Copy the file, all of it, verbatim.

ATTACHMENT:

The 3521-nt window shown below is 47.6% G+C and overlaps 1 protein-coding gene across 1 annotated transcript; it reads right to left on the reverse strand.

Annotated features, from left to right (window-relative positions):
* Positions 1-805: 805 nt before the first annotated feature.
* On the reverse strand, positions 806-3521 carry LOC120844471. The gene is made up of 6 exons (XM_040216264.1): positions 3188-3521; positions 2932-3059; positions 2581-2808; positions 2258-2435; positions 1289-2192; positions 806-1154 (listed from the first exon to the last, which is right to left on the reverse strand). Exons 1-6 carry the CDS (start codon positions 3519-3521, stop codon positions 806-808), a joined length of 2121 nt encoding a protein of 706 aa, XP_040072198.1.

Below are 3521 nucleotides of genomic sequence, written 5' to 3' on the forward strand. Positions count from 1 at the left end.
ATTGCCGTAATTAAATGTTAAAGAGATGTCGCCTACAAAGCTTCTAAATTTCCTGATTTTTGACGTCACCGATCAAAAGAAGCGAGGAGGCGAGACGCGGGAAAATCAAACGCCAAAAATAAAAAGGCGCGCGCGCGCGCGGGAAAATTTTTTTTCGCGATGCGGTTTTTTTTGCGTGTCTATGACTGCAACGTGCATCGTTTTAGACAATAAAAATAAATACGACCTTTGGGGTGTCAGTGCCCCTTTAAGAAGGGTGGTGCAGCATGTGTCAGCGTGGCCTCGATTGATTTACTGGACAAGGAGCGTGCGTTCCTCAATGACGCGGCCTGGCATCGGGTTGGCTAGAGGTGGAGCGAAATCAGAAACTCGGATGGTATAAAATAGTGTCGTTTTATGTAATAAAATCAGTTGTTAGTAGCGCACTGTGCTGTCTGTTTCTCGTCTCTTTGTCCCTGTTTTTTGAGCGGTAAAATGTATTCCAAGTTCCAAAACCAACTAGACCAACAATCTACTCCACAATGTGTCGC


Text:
The 3521-nt window shown below is 47.6% G+C and overlaps 1 protein-coding gene across 1 annotated transcript; it reads right to left on the reverse strand.

Annotated features, from left to right (window-relative positions):
* Positions 1-805: 805 nt before the first annotated feature.
* On the reverse strand, positions 806-3521 carry LOC120844471. The gene is made up of 6 exons (XM_040216264.1): positions 3188-3521; positions 2932-3059; positions 2581-2808; positions 2258-2435; positions 1289-2192; positions 806-1154 (listed from the first exon to the last, which is right to left on the reverse strand). Exons 1-6 carry the CDS (start codon positions 3519-3521, stop codon positions 806-808), a joined length of 2121 nt encoding a protein of 706 aa, XP_040072198.1.

Below are 3521 nucleotides of genomic sequence, written 5' to 3' on the forward strand. Positions count from 1 at the left end.
ATTGCCGTAATTAAATGTTAAAGAGATGTCGCCTACAAAGCTTCTAAATTTCCTGATTTTTGACGTCACCGATCAAAAGAAGCGAGGAGGCGAGACGCGGGAAAATCAAACGCCAAAAATAAAAAGGCGCGCGCGCGCGCGGGAAAATTTTTTTTCGCGATGCGGTTTTTTTTGCGTGTCTATGACTGCAACGTGCATCGTTTTAGACAATAAAAATAAATACGACCTTTGGGGTGTCAGTGCCCCTTTAAGAAGGGTGGTGCAGCATGTGTCAGCGTGGCCTCGATTGATTTACTGGACAAGGAGCGTGCGTTCCTCAATGACGCGGCCTGGCATCGGGTTGGCTAGAGGTGGAGCGAAATCAGAAACTCGGATGGTATAAAATAGTGTCGTTTTATGTAATAAAATCAGTTGTTAGTAGCGCACTGTGCTGTCTGTTTCTCGTCTCTTTGTCCCTGTTTTTTGAGCGGTAAAATGTATTCCAAGTTCCAAAACCAACTAGACCAACAATCTACTCCACAATGTGTCGC